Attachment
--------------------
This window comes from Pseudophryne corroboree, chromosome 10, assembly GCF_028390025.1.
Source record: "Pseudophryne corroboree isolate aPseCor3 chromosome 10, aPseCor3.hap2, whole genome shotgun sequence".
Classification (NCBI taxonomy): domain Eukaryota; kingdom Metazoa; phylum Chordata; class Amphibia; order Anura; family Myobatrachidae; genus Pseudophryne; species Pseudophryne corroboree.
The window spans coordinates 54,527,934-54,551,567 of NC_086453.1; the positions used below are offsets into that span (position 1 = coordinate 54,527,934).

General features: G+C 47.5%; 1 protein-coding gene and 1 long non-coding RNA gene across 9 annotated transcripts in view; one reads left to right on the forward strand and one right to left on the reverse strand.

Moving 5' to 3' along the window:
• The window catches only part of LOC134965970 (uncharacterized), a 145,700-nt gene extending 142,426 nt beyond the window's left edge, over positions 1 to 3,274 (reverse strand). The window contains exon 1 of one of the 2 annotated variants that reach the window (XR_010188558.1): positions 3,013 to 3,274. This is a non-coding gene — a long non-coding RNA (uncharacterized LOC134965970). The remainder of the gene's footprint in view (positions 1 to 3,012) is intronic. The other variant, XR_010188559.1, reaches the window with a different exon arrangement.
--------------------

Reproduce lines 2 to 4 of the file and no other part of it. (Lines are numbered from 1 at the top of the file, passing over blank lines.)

Source record: "Pseudophryne corroboree isolate aPseCor3 chromosome 10, aPseCor3.hap2, whole genome shotgun sequence".
Classification (NCBI taxonomy): domain Eukaryota; kingdom Metazoa; phylum Chordata; class Amphibia; order Anura; family Myobatrachidae; genus Pseudophryne; species Pseudophryne corroboree.
The window spans coordinates 54,527,934-54,551,567 of NC_086453.1; the positions used below are offsets into that span (position 1 = coordinate 54,527,934).